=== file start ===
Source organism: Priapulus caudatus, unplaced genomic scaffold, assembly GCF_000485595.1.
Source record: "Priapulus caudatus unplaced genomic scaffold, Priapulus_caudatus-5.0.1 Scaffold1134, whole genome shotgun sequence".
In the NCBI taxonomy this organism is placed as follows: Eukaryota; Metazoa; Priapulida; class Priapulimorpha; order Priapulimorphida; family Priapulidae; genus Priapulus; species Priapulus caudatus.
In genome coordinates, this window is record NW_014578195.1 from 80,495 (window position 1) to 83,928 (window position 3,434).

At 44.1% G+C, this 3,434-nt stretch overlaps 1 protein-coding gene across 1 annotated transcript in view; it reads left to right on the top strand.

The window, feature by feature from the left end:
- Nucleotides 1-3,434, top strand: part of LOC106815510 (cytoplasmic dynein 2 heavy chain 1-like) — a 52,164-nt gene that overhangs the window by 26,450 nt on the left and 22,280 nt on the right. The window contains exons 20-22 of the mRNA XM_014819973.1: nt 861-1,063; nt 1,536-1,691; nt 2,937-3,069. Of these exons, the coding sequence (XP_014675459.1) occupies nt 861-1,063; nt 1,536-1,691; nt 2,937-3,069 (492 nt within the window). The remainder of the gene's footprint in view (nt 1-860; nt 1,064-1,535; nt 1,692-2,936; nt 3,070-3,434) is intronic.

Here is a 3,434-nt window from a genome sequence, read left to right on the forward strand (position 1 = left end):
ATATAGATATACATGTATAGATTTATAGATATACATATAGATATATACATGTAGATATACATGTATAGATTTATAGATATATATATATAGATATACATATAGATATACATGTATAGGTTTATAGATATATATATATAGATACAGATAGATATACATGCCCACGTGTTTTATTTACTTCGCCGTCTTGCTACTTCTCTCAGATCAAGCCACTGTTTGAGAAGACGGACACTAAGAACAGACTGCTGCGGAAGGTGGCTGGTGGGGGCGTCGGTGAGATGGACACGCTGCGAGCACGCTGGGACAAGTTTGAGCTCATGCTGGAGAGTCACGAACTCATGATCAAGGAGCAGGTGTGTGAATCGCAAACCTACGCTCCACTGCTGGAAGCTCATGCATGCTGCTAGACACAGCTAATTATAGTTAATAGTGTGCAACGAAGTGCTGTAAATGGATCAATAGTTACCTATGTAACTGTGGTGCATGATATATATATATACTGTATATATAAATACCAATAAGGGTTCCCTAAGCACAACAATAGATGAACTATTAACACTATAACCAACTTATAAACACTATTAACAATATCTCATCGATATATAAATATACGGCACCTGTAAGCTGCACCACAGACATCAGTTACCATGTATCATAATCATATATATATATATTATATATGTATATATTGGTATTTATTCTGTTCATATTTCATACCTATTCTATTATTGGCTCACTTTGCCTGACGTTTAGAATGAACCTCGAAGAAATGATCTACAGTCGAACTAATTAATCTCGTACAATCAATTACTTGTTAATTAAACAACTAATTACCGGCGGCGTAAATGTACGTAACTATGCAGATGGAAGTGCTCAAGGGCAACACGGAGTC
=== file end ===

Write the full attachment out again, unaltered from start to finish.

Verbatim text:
Source organism: Priapulus caudatus, unplaced genomic scaffold, assembly GCF_000485595.1.
Source record: "Priapulus caudatus unplaced genomic scaffold, Priapulus_caudatus-5.0.1 Scaffold1134, whole genome shotgun sequence".
In the NCBI taxonomy this organism is placed as follows: Eukaryota; Metazoa; Priapulida; class Priapulimorpha; order Priapulimorphida; family Priapulidae; genus Priapulus; species Priapulus caudatus.
In genome coordinates, this window is record NW_014578195.1 from 80,495 (window position 1) to 83,928 (window position 3,434).

At 44.1% G+C, this 3,434-nt stretch overlaps 1 protein-coding gene across 1 annotated transcript in view; it reads left to right on the top strand.

The window, feature by feature from the left end:
- Nucleotides 1-3,434, top strand: part of LOC106815510 (cytoplasmic dynein 2 heavy chain 1-like) — a 52,164-nt gene that overhangs the window by 26,450 nt on the left and 22,280 nt on the right. The window contains exons 20-22 of the mRNA XM_014819973.1: nt 861-1,063; nt 1,536-1,691; nt 2,937-3,069. Of these exons, the coding sequence (XP_014675459.1) occupies nt 861-1,063; nt 1,536-1,691; nt 2,937-3,069 (492 nt within the window). The remainder of the gene's footprint in view (nt 1-860; nt 1,064-1,535; nt 1,692-2,936; nt 3,070-3,434) is intronic.

Here is a 3,434-nt window from a genome sequence, read left to right on the forward strand (position 1 = left end):
ATATAGATATACATGTATAGATTTATAGATATACATATAGATATATACATGTAGATATACATGTATAGATTTATAGATATATATATATAGATATACATATAGATATACATGTATAGGTTTATAGATATATATATATAGATACAGATAGATATACATGCCCACGTGTTTTATTTACTTCGCCGTCTTGCTACTTCTCTCAGATCAAGCCACTGTTTGAGAAGACGGACACTAAGAACAGACTGCTGCGGAAGGTGGCTGGTGGGGGCGTCGGTGAGATGGACACGCTGCGAGCACGCTGGGACAAGTTTGAGCTCATGCTGGAGAGTCACGAACTCATGATCAAGGAGCAGGTGTGTGAATCGCAAACCTACGCTCCACTGCTGGAAGCTCATGCATGCTGCTAGACACAGCTAATTATAGTTAATAGTGTGCAACGAAGTGCTGTAAATGGATCAATAGTTACCTATGTAACTGTGGTGCATGATATATATATATACTGTATATATAAATACCAATAAGGGTTCCCTAAGCACAACAATAGATGAACTATTAACACTATAACCAACTTATAAACACTATTAACAATATCTCATCGATATATAAATATACGGCACCTGTAAGCTGCACCACAGACATCAGTTACCATGTATCATAATCATATATATATATATTATATATGTATATATTGGTATTTATTCTGTTCATATTTCATACCTATTCTATTATTGGCTCACTTTGCCTGACGTTTAGAATGAACCTCGAAGAAATGATCTACAGTCGAACTAATTAATCTCGTACAATCAATTACTTGTTAATTAAACAACTAATTACCGGCGGCGTAAATGTACGTAACTATGCAGATGGAAGTGCTCAAGGGCAACACGGAGTC